A Site for Photographers by Photographers

sRGB or Adobe RGB?

Justin Weiss , Apr 11, 2009; 07:19 a.m.

I'm using Lightroom on a wide-gamut monitor and editing RAW images in Adobe RGB color space. It's my understanding that this will make the photos look better when printed out on paper. I also exported a batch of these photos as sRGB jpegs and uploaded them to a website. Viewed on an ordinary monitor, the colors of these sRGB jpegs look dimmer and washed-out compared to the RAW images in Lightroom.

So, every time I edit images in Lightroom, do I have to choose whether I want them to look good on the web or on paper? Is there some way to make them look good on the web AND on paper? How do most people handle this problem?


    1   |   2   |   3   |   4   |   5   |   6   |    ...     Next    Last

Michael Cockerham , Apr 11, 2009; 07:30 a.m.

I have a fully colour managed workflow, runing prints via ACR in Bridge through a RIP to a wide format printer. All the printing is through the Adobe RGB 1998 colour space (except B&W whihc is in Grey Gamma 2.2), and I have no complaints on print quality - the prints sing.
For web, files are converted to sRGB almost at the final stage, checking carefully for any significant shifts from out of gamut colours. Then I always export through PS "save for web" function. Bring up the "2 up" screen and you can check before and after views to see what effect the output will have. Make sure progressive is swtched off. In fact I have set up an action for natch converting files for web which is usually pretty reliable, and makes things quicker. You only have to keep an eye on those images that you know may have out of gamut issues. Hope that helps.

Justin Weiss , Apr 11, 2009; 07:46 a.m.

Thanks a lot for the quick answer. So I need to see if Lightroom 2.3 has a "save for web" function like PS (the older LR's did not). Otherwise, I guess I can bring the images from Lightroom into PS and export them from there like you said.

Michael Cockerham , Apr 11, 2009; 08:00 a.m.

Just checking - have you calibrated and profiled your monitor? If not, almost all your editing will be so much rummaging in the dark. Also, make sure that you are in fact working in the colour spaces you think you are. PS can have an annoying habit of returning to default colour spaces, and it is very easy to have the RAW interface set to another colour space than the one you think you are in.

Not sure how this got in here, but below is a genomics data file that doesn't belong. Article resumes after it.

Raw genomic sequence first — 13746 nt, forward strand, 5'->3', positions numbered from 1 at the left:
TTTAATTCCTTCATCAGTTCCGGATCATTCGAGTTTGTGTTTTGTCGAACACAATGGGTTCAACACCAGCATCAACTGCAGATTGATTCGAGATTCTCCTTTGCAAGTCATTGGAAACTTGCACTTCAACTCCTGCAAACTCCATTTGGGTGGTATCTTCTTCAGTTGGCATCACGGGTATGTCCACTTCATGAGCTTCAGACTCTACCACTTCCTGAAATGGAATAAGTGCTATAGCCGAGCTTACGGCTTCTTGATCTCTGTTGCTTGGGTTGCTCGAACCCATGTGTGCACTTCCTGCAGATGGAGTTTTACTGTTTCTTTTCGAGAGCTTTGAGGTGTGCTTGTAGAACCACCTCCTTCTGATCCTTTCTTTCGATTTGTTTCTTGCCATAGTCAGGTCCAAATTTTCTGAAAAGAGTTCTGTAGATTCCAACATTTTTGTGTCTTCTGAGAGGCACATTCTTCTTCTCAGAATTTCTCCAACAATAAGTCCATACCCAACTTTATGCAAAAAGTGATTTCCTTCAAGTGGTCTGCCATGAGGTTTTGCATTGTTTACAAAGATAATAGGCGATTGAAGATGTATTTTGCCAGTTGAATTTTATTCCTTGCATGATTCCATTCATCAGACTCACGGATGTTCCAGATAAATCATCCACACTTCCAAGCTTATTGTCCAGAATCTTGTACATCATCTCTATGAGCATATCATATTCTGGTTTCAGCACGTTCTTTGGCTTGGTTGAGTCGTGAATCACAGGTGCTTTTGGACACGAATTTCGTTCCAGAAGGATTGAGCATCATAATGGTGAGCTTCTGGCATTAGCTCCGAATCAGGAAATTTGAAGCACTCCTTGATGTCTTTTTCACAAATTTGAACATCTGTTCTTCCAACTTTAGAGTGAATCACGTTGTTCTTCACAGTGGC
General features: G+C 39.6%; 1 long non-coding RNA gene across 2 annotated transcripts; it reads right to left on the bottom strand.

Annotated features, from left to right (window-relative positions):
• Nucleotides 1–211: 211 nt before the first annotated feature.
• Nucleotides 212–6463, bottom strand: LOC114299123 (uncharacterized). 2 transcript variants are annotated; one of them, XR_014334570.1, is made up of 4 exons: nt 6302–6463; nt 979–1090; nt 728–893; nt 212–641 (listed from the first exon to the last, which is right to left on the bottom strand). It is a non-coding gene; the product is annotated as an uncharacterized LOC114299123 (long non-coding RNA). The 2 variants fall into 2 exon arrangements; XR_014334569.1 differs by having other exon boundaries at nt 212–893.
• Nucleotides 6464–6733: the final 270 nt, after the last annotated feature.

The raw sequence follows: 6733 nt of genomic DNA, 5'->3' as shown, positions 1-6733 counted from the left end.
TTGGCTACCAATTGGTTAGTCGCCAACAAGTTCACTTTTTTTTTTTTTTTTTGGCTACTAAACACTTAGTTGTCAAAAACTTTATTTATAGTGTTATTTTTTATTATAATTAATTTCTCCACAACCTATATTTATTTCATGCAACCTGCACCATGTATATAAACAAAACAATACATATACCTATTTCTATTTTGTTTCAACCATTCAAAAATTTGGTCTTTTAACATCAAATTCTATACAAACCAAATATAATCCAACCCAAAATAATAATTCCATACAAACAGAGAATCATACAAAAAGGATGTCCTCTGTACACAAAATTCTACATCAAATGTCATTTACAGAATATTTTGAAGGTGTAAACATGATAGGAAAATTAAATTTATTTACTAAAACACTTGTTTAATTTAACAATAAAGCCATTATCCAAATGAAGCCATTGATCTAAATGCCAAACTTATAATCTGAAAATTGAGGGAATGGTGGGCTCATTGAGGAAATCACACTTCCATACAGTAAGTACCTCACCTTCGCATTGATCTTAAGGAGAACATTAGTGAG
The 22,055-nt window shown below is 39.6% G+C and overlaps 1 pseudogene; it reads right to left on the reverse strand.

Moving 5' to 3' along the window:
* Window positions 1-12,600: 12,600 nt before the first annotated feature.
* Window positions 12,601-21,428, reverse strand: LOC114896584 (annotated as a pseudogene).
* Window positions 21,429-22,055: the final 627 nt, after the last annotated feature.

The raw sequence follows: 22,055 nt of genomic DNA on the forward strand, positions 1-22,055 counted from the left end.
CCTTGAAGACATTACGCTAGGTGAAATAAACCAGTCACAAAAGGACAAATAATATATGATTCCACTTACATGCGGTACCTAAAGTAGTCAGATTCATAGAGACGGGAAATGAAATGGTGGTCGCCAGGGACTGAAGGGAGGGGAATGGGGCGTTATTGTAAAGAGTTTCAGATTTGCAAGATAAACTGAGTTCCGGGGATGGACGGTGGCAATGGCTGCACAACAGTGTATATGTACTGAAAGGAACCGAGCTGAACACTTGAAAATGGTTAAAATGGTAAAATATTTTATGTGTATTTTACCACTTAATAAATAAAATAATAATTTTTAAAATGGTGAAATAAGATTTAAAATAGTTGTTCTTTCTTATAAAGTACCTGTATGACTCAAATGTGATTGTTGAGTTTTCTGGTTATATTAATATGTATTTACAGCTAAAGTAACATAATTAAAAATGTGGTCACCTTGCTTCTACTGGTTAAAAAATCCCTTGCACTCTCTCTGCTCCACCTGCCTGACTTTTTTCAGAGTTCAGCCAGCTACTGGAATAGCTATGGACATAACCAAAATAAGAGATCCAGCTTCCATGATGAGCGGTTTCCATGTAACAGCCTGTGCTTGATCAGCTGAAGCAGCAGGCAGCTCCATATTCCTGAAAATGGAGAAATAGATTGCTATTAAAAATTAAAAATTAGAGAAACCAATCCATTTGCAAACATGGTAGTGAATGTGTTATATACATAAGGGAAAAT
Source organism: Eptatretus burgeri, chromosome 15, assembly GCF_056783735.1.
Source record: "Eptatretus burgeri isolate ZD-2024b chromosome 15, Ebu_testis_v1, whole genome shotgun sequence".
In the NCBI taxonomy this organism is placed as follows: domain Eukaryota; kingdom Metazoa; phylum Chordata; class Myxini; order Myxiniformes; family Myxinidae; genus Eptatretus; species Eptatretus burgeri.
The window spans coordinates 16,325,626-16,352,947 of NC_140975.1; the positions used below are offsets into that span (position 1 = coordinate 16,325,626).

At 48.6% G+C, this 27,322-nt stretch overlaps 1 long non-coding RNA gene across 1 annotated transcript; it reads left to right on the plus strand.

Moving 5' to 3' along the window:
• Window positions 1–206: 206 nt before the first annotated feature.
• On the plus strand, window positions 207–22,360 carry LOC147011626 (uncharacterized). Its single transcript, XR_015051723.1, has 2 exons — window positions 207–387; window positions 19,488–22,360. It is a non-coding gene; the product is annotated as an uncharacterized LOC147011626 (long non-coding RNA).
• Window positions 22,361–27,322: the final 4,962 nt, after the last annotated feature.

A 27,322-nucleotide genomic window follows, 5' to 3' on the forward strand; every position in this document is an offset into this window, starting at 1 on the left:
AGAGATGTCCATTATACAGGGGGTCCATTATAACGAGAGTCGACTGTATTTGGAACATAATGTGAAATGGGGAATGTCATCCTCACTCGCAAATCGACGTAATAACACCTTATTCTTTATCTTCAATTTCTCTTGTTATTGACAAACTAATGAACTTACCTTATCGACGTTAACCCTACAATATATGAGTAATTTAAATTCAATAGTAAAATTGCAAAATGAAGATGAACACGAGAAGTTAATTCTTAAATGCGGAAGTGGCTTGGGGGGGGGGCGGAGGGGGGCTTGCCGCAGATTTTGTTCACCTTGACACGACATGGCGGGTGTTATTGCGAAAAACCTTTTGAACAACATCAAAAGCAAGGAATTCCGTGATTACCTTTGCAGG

Ellis Vener , Apr 11, 2009; 09:06 a.m.

Adobe RGB(1998) should not be used as the profile for your display. It is a device independent RGB color space. Get a Datacolor Spyder 3 or X-rite EyeOne Display 2 colorimter and related software to do a good job of calibrating and profiling your specific display device .

Justin Weiss , Apr 11, 2009; 10:26 a.m.

Yes, I did calibrate it (hardware calibration). It's an NEC 3090WQXi and I am using the NEC SpectraView II sensor and software intended for this monitor. So no problems there.

Ellis Vener , Apr 11, 2009; 11:22 a.m.

so you are not using Adobe RGB(1998) as your display profile? Correct?

Lightroom uses a variation of the 16 bit per channel Pro Photo color space as its working space. Basically it is Pro Photo with an sRGB like response curve. Not until you export from Lightroom is it that you assign Adobe RGB(1998) , sRGB, or Pro Photo as the color space for your TIFF, PSD or JPEG.

Lauren MacIntosh , Apr 11, 2009; 12:20 p.m.

In Lightroom 2.3 when you go to export the foto thats is where you make your choices for [s-RGB or RGB ]

Large photo attachment:
(choice -- 900 x 1440 photo)

Bill Tuthill , Apr 11, 2009; 06:51 p.m.

Michael, when you say the prints sing, how do you have them printed?  In magazines, you mean?  Recent inkjet printers support AdobeRGB but I have not heard that it significantly improves results.
Justin, rather than converting into an 8-bit colorspace like AdobeRGB, it would be better to have Lightroom print directly using your printer profile, if possible.  AdobeRGB contains blue-greens that sRGB (for Web) does not, but some inkjet printers have colors outside the AdobeRGB gamut (e.g. saturated yellows).

Bill Clark - Minnetonka Minnesota , Apr 11, 2009; 06:57 p.m.

Everything sRGB.

Works for me.

    1   |   2   |   3   |   4   |   5   |   6   |    ...     Next    Last

Back to top

Notify me of Responses